!!!Using IP addresses instead of URLs in Safari!!!

Discussion in 'Apple, Inc and Tech Industry' started by robertjordanusa, Aug 9, 2008.

  1. robertjordanusa macrumors newbie

    Joined:
    Nov 20, 2002
    #1
    Hopefully everyone knows about this DNS server hacking scheme that is able to hack a DNS server and send millions of unwitting web surfers to cloned websites. A hacker could potentially clone a bank's website to perfection except for the login frame which would then send the hacker your user name and password and then forward you to the actual website unknowingly. The browser would just assume that they typed their name or password wrong. This could net a hacker millions of bank account logins in a matter of the first hour. This appears to me to be the MOST DANGEROUS exploit of the internet in history.

    WHAT IS THE SOLUTION?
    It would seem that the solution, barring a DNS server side fix, is to type in the actual IP address (ex. 159.53.64.54) for the secure sites that you wish to visit instead of using a URL "chase.com" The problem with this is that Safari always adds an *http://*159.53.64.54 to the beginning of the address disallowing you to use direct IP addresses.

    *How can I type in a direct IP address into Safari, Firefox etc.?* Please let there be an answer.
     
  2. StealthRider macrumors 65816

    StealthRider

    Joined:
    Jan 23, 2002
    Location:
    Yokosuka, Japan
    #2
    HTTP is, as the name suggests, the protocol required to use the site you're attempting to visit. If you wanted to access an FTP IP, you would have to type ftp://

    The addition of "http://" is not a problem. Oh, and that IP you showed doesn't actually work for anything.
     
  3. Queso macrumors G4

    Joined:
    Mar 4, 2006
    #3
    Don't do this. Virtually every enterprise on the planet uses load balancing devices to ensure that each of their Internet facing servers does not become overloaded. Therefore when you type a URL it is quite legitimate to receive different IP addresses on different occasions, with only open SSL sessions retaining IP persistence.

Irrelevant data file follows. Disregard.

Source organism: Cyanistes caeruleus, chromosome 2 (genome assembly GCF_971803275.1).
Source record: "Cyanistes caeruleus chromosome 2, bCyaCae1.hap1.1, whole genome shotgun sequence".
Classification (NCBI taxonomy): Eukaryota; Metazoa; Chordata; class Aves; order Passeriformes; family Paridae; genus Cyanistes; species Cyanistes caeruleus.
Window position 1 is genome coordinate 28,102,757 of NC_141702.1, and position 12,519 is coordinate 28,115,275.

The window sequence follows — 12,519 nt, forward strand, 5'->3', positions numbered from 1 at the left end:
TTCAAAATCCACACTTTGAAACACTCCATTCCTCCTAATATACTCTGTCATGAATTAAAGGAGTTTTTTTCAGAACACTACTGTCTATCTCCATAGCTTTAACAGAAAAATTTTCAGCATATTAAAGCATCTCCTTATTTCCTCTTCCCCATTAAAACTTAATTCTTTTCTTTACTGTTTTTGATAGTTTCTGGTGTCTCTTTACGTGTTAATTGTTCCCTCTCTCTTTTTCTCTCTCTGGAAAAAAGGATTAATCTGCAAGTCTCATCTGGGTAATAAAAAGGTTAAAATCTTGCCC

The window of opportunity to exploit this issue with the DNS has mostly passed already. All vendors have now issued patches for their software (including, finally, Apple, who were the last major vendor to do so), and due to the severity of the issue patching DNS servers was given major priority.

    The sky is not on this occasion falling.
     
  4. robertjordanusa thread starter macrumors newbie

    Joined:
    Nov 20, 2002
    #4
    I just read and heard differently

    I have heard and read that the patches applied are only temporary fixes at best until another exploit occurs. It would seem that direct IP addressing is the only certain way to reach your destination with utter assurance. Thus, I am merely trying to setup some bookmarks for the most important sites I visit such as banks and credit cards with direct IP addresses.

    So am I to understand that there is no way to directly access pages within a website (ex. https://chaseonline.chase.com/Logon.aspx) using an IP address (xx.xx.xx.xxx. ~whatever) using the locations toolbar even though this is the most secure way to get anywhere. Anything else leaves me with a sense of vulnerability and subservience to hackable DNS servers.
     
  5. TEG macrumors 604

    TEG

    Joined:
    Jan 21, 2002
    Location:
    Langley, Washington
    #5
    To access a website, the address, either a DNS entry (ie macrumors.com) or an IP address (ie 168.212.140.114) must be prepended with the protocall used. Be that http://, https://, or ftp://, these are required to connect to the correct section of the server you are connecting to.

    The DNS "Exploit" just makes your browser think that it is at macrumors.com when it is infact on a different server. The nice thing about https:// is that if the IP address on the sites certificate (stored offsite) and the IP address that you are connected to are different, then you will be informed by the browser, and the lock icon will not appear in the window.

    Also, you are confusing URL with a DNS address. The URL can either be an IP address and path or DNS address and Path.

    TEG
     
  6. alphaod macrumors Core

    alphaod

    Joined:
    Feb 9, 2008
    Location:
    NYC

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